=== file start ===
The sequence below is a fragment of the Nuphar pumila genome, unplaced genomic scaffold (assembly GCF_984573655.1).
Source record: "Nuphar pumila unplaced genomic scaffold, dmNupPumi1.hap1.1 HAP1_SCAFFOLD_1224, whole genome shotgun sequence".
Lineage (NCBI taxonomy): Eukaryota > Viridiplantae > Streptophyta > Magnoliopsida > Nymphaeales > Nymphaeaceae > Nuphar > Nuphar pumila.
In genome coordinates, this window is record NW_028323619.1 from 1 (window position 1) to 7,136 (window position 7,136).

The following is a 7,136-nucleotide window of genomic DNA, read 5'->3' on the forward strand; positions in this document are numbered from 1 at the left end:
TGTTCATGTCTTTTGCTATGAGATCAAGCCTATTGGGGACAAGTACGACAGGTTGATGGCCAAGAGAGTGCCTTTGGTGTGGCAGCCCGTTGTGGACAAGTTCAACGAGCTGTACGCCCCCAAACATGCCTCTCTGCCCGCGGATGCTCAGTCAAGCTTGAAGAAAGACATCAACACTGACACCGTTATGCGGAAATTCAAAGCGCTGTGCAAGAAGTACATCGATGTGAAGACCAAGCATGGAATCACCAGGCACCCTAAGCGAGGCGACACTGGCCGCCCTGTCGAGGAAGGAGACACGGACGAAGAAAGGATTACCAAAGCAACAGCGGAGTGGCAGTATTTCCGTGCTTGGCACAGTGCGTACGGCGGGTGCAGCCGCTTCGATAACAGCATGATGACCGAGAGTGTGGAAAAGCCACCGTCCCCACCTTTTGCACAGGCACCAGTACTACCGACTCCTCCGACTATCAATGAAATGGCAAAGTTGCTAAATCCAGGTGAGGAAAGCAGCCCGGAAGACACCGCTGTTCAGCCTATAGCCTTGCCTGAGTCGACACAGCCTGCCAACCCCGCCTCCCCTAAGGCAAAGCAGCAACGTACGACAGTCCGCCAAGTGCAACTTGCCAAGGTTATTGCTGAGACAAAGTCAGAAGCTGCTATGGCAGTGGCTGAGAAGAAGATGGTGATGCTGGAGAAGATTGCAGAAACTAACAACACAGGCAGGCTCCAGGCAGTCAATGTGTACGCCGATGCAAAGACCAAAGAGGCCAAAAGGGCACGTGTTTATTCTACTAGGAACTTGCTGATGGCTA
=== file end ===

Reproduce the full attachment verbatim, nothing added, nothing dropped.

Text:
The sequence below is a fragment of the Nuphar pumila genome, unplaced genomic scaffold (assembly GCF_984573655.1).
Source record: "Nuphar pumila unplaced genomic scaffold, dmNupPumi1.hap1.1 HAP1_SCAFFOLD_1224, whole genome shotgun sequence".
Lineage (NCBI taxonomy): Eukaryota > Viridiplantae > Streptophyta > Magnoliopsida > Nymphaeales > Nymphaeaceae > Nuphar > Nuphar pumila.
In genome coordinates, this window is record NW_028323619.1 from 1 (window position 1) to 7,136 (window position 7,136).

The following is a 7,136-nucleotide window of genomic DNA, read 5'->3' on the forward strand; positions in this document are numbered from 1 at the left end:
TGTTCATGTCTTTTGCTATGAGATCAAGCCTATTGGGGACAAGTACGACAGGTTGATGGCCAAGAGAGTGCCTTTGGTGTGGCAGCCCGTTGTGGACAAGTTCAACGAGCTGTACGCCCCCAAACATGCCTCTCTGCCCGCGGATGCTCAGTCAAGCTTGAAGAAAGACATCAACACTGACACCGTTATGCGGAAATTCAAAGCGCTGTGCAAGAAGTACATCGATGTGAAGACCAAGCATGGAATCACCAGGCACCCTAAGCGAGGCGACACTGGCCGCCCTGTCGAGGAAGGAGACACGGACGAAGAAAGGATTACCAAAGCAACAGCGGAGTGGCAGTATTTCCGTGCTTGGCACAGTGCGTACGGCGGGTGCAGCCGCTTCGATAACAGCATGATGACCGAGAGTGTGGAAAAGCCACCGTCCCCACCTTTTGCACAGGCACCAGTACTACCGACTCCTCCGACTATCAATGAAATGGCAAAGTTGCTAAATCCAGGTGAGGAAAGCAGCCCGGAAGACACCGCTGTTCAGCCTATAGCCTTGCCTGAGTCGACACAGCCTGCCAACCCCGCCTCCCCTAAGGCAAAGCAGCAACGTACGACAGTCCGCCAAGTGCAACTTGCCAAGGTTATTGCTGAGACAAAGTCAGAAGCTGCTATGGCAGTGGCTGAGAAGAAGATGGTGATGCTGGAGAAGATTGCAGAAACTAACAACACAGGCAGGCTCCAGGCAGTCAATGTGTACGCCGATGCAAAGACCAAAGAGGCCAAAAGGGCACGTGTTTATTCTACTAGGAACTTGCTGATGGCTA